A new effort led by a UC Irvine oncologist seeks to improve cancer survival rates for adolescents and young adults. Dr. Leonard S. Sender has long advocated changing the approach oncologists take with patients and survivors between 15 and 39. Now he and like-minded colleagues have launched the Journal of Adolescent & Young Adult Oncology, a peer-reviewed publication with Sender as editor-in-chief that focuses attention on this underserved population. It’s the official journal of the newly formed Society for Adolescent & Young Adult Oncology.

“This age group has been neglected. There haven’t been advances in their survival rate in more than 20 years. They’ve hit a plateau,” said Sender, medical director of clinical operations at UC Irvine’s Chao Family Comprehensive Cancer Center. “To truly advance care for this population, adolescent and young adult oncology must be recognized as a distinct subspecialty, with a professional organization and publication to support it.”

Seventy thousand adolescents and young adults in the U.S. are diagnosed each year with the types of cancer that usually afflict this age category, such as leukemia and thyroid, testicular and ovarian cancer. The medical profession, Sender said, tends to divide them into two groups: children and adults over 50, who often face colon, prostate, breast, lung and other common cancers. The consequences of not treating them as a distinct group can be deadly.

Many oncologists treat these individuals as they would older adults, who can’t tolerate the higher, more frequent doses of chemotherapy.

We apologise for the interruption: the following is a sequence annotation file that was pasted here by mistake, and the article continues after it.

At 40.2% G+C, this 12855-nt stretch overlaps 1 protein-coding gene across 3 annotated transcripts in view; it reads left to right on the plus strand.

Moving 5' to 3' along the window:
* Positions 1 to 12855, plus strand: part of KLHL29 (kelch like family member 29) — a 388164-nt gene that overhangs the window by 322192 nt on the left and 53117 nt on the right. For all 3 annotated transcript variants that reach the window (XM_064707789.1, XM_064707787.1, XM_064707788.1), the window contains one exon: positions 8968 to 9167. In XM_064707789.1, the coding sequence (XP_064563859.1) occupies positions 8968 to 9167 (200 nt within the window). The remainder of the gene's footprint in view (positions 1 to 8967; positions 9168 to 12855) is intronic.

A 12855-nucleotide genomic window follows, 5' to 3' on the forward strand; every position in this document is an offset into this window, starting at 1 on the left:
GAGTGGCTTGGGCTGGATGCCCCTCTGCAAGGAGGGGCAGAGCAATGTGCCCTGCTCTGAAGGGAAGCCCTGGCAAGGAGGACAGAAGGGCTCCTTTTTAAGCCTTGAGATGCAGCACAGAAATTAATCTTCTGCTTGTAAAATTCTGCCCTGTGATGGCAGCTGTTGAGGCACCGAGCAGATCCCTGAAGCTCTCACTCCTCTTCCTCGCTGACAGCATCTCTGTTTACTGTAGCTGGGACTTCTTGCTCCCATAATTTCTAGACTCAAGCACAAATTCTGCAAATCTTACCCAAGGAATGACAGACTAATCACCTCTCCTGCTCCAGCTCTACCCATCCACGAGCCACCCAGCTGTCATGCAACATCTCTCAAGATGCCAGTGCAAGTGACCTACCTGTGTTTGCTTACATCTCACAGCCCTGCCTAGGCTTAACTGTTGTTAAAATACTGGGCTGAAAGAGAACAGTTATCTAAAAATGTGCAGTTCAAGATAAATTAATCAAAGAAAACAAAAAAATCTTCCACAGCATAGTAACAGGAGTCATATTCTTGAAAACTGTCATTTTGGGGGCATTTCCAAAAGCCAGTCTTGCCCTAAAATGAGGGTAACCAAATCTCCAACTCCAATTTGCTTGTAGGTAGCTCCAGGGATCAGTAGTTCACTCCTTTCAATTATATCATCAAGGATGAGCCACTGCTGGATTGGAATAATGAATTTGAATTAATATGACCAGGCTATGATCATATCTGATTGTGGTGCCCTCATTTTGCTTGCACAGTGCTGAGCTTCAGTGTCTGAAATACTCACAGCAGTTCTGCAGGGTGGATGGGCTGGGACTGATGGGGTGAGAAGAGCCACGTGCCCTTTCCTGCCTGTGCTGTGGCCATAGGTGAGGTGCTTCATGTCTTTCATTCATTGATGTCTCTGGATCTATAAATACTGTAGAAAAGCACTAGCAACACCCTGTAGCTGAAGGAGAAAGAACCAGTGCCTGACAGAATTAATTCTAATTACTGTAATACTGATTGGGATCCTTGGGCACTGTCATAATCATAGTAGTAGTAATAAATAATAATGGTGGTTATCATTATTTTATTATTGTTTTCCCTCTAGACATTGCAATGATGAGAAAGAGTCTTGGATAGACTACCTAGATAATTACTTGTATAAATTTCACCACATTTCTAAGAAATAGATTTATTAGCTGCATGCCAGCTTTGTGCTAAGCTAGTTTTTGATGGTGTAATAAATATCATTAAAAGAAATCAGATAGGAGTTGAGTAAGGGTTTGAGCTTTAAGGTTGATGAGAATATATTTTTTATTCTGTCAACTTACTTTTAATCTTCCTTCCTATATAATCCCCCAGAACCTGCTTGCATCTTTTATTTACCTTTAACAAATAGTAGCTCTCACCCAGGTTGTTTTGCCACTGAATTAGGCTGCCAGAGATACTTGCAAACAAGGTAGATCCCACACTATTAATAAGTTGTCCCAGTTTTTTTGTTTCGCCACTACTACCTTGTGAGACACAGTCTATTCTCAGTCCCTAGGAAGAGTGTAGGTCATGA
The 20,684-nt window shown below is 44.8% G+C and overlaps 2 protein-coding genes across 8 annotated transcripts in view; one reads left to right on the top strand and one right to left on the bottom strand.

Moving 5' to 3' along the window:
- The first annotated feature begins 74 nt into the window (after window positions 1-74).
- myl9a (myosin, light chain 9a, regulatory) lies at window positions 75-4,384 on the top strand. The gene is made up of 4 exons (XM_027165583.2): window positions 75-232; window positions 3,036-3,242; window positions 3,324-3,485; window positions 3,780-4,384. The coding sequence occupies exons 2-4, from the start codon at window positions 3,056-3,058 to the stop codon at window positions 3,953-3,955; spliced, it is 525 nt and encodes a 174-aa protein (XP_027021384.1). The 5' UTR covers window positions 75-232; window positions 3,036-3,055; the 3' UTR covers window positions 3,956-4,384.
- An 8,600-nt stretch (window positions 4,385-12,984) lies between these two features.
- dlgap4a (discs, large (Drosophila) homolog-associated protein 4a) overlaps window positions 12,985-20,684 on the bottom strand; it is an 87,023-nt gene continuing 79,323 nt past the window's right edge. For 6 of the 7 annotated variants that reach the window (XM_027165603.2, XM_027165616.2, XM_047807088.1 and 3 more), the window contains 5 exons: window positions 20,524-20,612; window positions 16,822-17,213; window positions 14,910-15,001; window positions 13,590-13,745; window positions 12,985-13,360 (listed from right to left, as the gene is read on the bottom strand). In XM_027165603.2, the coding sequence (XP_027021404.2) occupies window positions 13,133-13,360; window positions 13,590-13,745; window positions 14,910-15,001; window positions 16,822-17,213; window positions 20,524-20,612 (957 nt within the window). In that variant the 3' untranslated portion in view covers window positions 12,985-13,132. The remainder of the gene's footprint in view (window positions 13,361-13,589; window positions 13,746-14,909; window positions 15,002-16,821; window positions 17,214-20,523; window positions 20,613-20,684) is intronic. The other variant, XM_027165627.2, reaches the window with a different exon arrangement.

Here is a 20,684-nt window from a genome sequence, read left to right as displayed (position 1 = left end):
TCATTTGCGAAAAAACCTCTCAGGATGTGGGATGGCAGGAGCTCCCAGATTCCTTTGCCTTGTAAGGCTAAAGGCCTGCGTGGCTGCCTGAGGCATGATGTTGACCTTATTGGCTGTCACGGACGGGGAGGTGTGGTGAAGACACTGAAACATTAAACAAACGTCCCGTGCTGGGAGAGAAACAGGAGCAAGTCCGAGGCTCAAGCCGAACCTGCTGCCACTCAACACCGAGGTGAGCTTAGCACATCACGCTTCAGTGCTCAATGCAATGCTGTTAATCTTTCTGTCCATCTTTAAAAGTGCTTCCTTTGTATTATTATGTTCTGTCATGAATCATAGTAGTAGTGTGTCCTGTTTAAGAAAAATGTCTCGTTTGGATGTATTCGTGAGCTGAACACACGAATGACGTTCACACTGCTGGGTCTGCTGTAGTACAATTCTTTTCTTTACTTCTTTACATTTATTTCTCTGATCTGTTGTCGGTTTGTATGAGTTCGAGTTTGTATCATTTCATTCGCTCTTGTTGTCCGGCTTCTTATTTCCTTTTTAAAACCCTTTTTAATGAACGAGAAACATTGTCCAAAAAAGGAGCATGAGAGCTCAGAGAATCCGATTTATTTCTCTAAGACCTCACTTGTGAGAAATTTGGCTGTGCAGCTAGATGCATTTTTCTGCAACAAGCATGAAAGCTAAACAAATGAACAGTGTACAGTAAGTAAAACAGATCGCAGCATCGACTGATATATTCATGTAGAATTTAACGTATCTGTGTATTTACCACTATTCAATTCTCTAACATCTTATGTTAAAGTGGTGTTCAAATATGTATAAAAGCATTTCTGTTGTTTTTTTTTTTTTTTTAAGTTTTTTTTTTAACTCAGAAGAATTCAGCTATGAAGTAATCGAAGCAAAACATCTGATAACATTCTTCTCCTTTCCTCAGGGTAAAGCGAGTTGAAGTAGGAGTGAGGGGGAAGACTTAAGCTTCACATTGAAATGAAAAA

“They don’t understand this unique category of patients,” said Sender, who is also medical director of the Cancer Institute at CHOC Children’s Hospital. “Their treatment is less aggressive than they can handle. If we could raise awareness of that, survival rates could improve.”

He’d like to see more research devoted to adolescent and young adult cancers and noted that such patients have different emotional and social issues than children and older adults.

“This is the most exciting time in a person’s life, when they’re learning to be independent, and suddenly it’s interrupted with a cancer diagnosis,” Sender said. “For them, it can easily mean the end of a relationship. They often have to put college on hold, lose their jobs and can’t get insurance.”

About UC Irvine Medical Center: Orange County’s only university hospital, UC Irvine Medical Center offers acute- and general-care services at its new, 482,000-square-foot UC Irvine Douglas Hospital and is home to the county’s only Level I trauma center, American College of Surgeons-verified regional burn center and National Cancer Institute-designated comprehensive cancer center. U.S. News & World Report has included UC Irvine for 10 consecutive years on its list of America’s Best Hospitals, giving special recognition to its urology, gynecology, and ear, nose & throat programs.

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